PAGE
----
2. The I'll-drive-this-while-I-restore-that factor. We all know how THAT goes…. It starts when the throwout bearing fails on your beloved Spridget, and seeing as the entire car must basically be dismantled to get to the bearing, we realize we'll need ANOTHER car to drive while the first one gets taken apart and put back together. So we go out and buy a slightly ratty chrome-bumper MGB or something (can't be too nice or we won't be motivated to keep working on the Spridget), start disconnecting the flywheel bolts in the Spridget, and then the weather turns and it starts raining and we try to put the top up on the B, only to find out that it's basically more holes than top. So while the reasonable thing to do would be to go spend $250 on a new Robbins top, we go out and find a GT6 to drive while the weather's bad, figuring we'll do the B's top after we get the Spridget's clutch replaced (because you KNOW that as long as you've got the motor out to do the throwout bearing, you might as well replace the pressure plate and friction disc too, and as long as THAT'S out, you might as well rebuild the slave cylinder, and in the meanwhile the only actual WORK you've performed on the car is to disconnect the earth strap on the battery and loosen the starter bolts.) Then spring finally rolls around and it's just too nice to keep driving the GT6 any more, and you get an e-mail from somebody on the Spridgets list who is selling a clean Mk. III ("needs paint and carpets") for real cheap, and you figure that if you had another Spridget to drive in the nice weather, it’d make you hurry up on the clutch rebuild of your first Spridget (which already has nice paint and carpets), on which you’ve now done the added bonus work of pulling the wire from the coil to the distributor to make it easier to pull the engine any time now (and you figure you can bring home the engine hoist from the rental agent’s in the back of the GT6, after all, when you get a free weekend). At one point, this line of reasoning led to my owning a '74 Midget, a '67 Morris Mini Traveler, a '67 Lotus Cortina, a '59 Bugeye Sprite, the transaxle out of a '69 Austin America, and, of all things, a then-new Ford Mustang SVO – which was the least sensible American sporty-muscle-oid car that it was then possible to acquire. Made cool whoop-de-whoop noises when you shifted, though.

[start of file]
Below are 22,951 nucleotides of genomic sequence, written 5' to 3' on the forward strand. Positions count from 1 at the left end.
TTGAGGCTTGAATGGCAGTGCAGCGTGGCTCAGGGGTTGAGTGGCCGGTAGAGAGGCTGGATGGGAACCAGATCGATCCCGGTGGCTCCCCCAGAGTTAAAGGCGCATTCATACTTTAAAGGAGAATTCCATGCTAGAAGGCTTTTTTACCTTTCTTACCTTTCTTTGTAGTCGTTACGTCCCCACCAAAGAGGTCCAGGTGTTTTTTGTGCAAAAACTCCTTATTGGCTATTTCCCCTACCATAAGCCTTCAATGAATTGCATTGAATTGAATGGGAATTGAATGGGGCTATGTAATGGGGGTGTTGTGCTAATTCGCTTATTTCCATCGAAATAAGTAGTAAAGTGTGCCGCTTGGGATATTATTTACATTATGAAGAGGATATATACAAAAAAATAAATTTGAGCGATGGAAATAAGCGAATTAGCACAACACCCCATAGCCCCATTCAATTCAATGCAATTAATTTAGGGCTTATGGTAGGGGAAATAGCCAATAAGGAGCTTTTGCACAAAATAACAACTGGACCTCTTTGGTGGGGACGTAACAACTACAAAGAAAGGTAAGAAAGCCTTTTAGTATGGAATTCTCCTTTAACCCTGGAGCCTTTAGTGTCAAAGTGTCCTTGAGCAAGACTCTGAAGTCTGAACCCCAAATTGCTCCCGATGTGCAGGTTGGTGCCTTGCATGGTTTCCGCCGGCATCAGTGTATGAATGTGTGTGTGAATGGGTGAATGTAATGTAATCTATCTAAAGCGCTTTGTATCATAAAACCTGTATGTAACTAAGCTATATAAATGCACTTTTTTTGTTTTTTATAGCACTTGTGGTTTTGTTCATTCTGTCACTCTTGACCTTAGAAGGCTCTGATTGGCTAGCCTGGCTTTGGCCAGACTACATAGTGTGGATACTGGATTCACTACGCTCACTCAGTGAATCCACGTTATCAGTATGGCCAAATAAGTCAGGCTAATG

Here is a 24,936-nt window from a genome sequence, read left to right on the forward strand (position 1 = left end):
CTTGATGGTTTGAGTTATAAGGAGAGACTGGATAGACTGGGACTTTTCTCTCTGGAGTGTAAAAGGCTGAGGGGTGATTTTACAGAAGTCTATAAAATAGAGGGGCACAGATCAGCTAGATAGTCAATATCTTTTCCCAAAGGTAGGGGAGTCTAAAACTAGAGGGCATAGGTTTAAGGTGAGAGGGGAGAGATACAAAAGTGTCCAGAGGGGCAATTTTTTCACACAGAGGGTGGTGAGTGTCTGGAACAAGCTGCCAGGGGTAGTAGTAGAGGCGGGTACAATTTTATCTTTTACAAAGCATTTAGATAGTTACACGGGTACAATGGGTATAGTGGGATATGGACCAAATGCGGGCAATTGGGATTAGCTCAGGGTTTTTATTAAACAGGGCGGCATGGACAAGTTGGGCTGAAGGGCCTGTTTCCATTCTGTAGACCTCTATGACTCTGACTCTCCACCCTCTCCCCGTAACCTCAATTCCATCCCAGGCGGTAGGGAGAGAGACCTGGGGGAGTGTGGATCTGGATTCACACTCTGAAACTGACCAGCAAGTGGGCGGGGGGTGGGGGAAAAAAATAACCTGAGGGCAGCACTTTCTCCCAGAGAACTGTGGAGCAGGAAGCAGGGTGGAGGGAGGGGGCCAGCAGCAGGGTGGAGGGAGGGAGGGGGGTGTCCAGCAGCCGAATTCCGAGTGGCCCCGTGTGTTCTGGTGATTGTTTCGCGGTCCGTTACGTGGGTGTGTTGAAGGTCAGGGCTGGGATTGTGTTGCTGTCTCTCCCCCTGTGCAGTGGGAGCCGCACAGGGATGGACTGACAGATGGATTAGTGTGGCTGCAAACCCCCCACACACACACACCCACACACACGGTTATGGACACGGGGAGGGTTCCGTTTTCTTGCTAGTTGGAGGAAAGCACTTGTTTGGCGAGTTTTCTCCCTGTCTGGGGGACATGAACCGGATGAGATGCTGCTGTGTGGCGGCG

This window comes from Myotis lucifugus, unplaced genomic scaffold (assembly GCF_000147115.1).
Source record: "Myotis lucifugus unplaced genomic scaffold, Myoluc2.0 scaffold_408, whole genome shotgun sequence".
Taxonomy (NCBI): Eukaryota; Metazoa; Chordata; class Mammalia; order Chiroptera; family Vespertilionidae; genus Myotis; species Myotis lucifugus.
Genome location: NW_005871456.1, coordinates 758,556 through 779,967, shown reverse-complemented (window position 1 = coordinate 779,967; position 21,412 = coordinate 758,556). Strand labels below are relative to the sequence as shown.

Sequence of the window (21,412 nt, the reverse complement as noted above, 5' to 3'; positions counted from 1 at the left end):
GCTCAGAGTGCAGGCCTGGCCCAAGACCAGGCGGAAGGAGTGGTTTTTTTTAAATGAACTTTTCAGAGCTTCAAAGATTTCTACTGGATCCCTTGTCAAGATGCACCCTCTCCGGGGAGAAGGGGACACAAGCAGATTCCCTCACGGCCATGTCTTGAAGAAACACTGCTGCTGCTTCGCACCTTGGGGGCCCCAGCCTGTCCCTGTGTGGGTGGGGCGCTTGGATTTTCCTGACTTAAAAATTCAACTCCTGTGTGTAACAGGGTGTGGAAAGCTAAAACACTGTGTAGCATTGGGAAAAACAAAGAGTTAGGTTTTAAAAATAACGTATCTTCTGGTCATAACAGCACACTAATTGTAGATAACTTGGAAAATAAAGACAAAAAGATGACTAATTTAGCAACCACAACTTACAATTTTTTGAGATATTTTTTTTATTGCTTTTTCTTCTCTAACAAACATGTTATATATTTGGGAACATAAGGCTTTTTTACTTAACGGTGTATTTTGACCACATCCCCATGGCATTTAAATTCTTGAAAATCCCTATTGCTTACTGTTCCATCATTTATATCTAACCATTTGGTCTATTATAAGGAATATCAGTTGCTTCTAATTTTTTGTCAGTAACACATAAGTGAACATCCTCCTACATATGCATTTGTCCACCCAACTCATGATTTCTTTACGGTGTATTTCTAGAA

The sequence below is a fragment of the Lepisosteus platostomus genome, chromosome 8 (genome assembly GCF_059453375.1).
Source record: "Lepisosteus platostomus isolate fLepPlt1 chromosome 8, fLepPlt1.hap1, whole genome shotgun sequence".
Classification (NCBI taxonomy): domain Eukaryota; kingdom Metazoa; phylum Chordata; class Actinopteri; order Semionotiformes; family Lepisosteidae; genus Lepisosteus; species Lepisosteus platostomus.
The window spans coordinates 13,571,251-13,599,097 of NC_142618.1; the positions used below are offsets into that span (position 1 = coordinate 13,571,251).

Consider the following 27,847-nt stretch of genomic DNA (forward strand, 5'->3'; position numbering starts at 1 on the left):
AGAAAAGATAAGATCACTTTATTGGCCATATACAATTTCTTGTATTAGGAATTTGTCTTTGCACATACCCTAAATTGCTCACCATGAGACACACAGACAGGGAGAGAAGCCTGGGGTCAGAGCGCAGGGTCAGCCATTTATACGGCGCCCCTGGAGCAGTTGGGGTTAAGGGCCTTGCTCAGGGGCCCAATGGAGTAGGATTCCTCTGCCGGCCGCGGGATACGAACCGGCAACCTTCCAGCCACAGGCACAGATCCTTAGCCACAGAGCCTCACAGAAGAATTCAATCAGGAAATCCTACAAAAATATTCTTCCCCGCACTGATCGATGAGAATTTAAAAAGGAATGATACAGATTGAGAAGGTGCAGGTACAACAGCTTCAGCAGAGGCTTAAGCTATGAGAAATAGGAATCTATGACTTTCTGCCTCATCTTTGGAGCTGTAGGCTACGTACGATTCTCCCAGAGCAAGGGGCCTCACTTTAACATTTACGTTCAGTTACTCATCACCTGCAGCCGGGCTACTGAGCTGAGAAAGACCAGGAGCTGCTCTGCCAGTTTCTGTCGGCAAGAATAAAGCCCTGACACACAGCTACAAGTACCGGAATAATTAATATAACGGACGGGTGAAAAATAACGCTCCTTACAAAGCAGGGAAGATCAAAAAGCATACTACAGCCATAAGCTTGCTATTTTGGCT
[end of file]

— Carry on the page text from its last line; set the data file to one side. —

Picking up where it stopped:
3. The fact that we're all bloody lunatics. Ever see "Braveheart"? You know the scene where Stephen, the Irish mercenary, introduces himself to William Wallace, says "Besides, I'm crazy," and Wallace, Hamish, and his other lieutenants give each other sidelong glances, and then little by little everyone in the circle of men starts laughing this weird laugh of brotherhood?
Yep, that's us.
Map to Doug and Barbara Smith’s House
July 1999 Calendar
July 3 British Car Gathering, Brevard, NC. Contact Bob Marcum at 828-883-9791 for information.
July 11 13th Annual British Car and Motorcycle Show, Edgewater Sports Park, Cincinnati, Ohio. Contact Jon Andorn, 513-856-7777
July 12 Pub night at Sullivan’s Restaurant on Northshore.
July 31 4:00 – Quarterly meeting and barbecue at the home of Doug and Barbara Smith. RSVP by July 24th at 423-828-3922. Don’t forget to bring a side dish!
August 9 Pub night at Sullivan’s Restaurant on Northshore.
August 18-22 Encounter ’99, annual meet of the Austin-Healey Sports and Touring Club, Chateau Resort, Tannersville, PA. Call Tom Mantz at 610-791-1171 for details. Editor’s note: If you missed Conclave, here’s your next chance for a great Healey meet! Or you could wait for…
Sept. 23-26 Southeastern Classic XIII, Hiawassee, Georgia. Contact Sam Marble at 770-972-8747 for information.
Smoky Mountain AHC Newsletter
Amy Turner, editor
126 S. Jackson Street
Athens, TN 37303-4711
Phone: 423-745-0309 or